Morphological and molecular motifs of fibrosing pulmonary injury patterns.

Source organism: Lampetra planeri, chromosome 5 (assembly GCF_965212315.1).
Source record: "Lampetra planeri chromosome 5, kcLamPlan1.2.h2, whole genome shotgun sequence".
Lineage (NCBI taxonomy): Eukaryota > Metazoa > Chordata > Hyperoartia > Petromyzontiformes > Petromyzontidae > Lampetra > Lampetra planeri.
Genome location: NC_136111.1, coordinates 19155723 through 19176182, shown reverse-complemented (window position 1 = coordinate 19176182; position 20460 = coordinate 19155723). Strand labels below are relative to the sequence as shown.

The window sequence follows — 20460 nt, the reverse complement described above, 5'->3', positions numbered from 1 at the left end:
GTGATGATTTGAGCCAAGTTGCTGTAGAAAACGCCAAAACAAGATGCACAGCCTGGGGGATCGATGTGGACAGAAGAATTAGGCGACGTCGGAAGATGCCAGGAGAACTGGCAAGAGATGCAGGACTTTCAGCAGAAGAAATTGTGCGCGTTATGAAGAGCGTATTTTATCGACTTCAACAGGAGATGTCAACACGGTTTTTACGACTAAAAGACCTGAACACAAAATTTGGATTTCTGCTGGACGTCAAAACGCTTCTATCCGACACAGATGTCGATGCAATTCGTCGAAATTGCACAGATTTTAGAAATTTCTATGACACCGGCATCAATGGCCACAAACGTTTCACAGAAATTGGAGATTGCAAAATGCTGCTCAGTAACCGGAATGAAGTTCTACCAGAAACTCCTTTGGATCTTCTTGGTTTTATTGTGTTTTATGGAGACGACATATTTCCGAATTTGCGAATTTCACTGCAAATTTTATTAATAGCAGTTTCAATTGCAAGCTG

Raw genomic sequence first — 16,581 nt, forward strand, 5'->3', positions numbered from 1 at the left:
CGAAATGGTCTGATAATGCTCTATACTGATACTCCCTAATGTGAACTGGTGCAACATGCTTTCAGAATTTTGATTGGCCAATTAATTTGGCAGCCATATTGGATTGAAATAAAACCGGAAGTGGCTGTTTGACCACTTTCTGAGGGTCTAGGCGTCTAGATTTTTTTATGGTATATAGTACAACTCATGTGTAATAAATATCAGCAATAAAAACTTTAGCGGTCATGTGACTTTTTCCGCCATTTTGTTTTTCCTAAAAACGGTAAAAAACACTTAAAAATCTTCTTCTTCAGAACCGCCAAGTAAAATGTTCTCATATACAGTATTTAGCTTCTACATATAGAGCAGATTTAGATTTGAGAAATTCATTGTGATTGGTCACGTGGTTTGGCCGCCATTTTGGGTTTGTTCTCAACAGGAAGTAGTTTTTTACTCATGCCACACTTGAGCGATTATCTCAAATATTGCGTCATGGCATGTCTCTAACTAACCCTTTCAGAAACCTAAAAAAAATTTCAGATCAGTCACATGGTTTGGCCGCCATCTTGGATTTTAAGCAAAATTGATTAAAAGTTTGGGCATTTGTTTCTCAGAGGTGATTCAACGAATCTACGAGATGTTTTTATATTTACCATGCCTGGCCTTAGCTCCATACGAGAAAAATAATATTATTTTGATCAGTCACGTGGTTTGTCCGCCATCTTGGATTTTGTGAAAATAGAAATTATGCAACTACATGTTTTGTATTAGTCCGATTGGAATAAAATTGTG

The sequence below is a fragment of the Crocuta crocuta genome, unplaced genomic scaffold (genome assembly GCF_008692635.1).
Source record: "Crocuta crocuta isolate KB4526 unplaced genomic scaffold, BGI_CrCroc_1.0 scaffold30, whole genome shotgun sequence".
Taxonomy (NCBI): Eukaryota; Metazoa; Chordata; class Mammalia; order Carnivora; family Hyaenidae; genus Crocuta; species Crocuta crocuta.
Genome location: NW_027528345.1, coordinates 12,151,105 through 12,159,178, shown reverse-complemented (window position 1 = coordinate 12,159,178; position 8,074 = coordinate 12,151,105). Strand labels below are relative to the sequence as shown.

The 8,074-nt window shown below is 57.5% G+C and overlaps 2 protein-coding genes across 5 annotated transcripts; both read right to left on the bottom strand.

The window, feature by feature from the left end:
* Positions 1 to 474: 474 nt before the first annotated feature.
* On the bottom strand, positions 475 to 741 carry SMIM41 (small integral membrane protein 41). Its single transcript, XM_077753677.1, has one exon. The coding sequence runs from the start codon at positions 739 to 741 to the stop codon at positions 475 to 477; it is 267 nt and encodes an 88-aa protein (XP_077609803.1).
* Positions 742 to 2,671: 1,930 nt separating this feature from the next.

Interstitial lung diseases encompass a large number of entities, which are characterised by a small number of partially overlapping fibrosing injury patterns, either alone or in combination. Thus, the presently applied morphological diagnostic criteria do not reliably discriminate different interstitial lung diseases. We therefore analysed critical regulatory pathways and signalling molecules involved in pulmonary remodelling with regard to their diagnostic suitability. Using laser-microdissection and microarray techniques, we examined the expression patterns of 45 tissue-remodelling associated target genes in remodelled and non-remodelled tissue samples from patients with idiopathic pulmonary fibrosis/usual interstitial pneumonia (IPF/UIP), non-specific interstitial pneumonia (NSIP), organising pneumonia (OP) and alveolar fibroelastosis (AFE), as well as controls (81 patients in total). We found a shared usage of pivotal pathways in AFE, NSIP, OP and UIP, but also individual molecular traits, which set the fibrosing injury patterns apart from each other and correlate well with their specific morphological aspects. Comparison of the aberrant gene expression patterns demonstrated that (1) molecular profiling in fibrosing lung diseases is feasible, (2) pulmonary injury patterns can be discriminated with very high confidence on a molecular level (86-100% specificity) using individual gene subsets and (3) these findings can be adapted as suitable diagnostic adjuncts.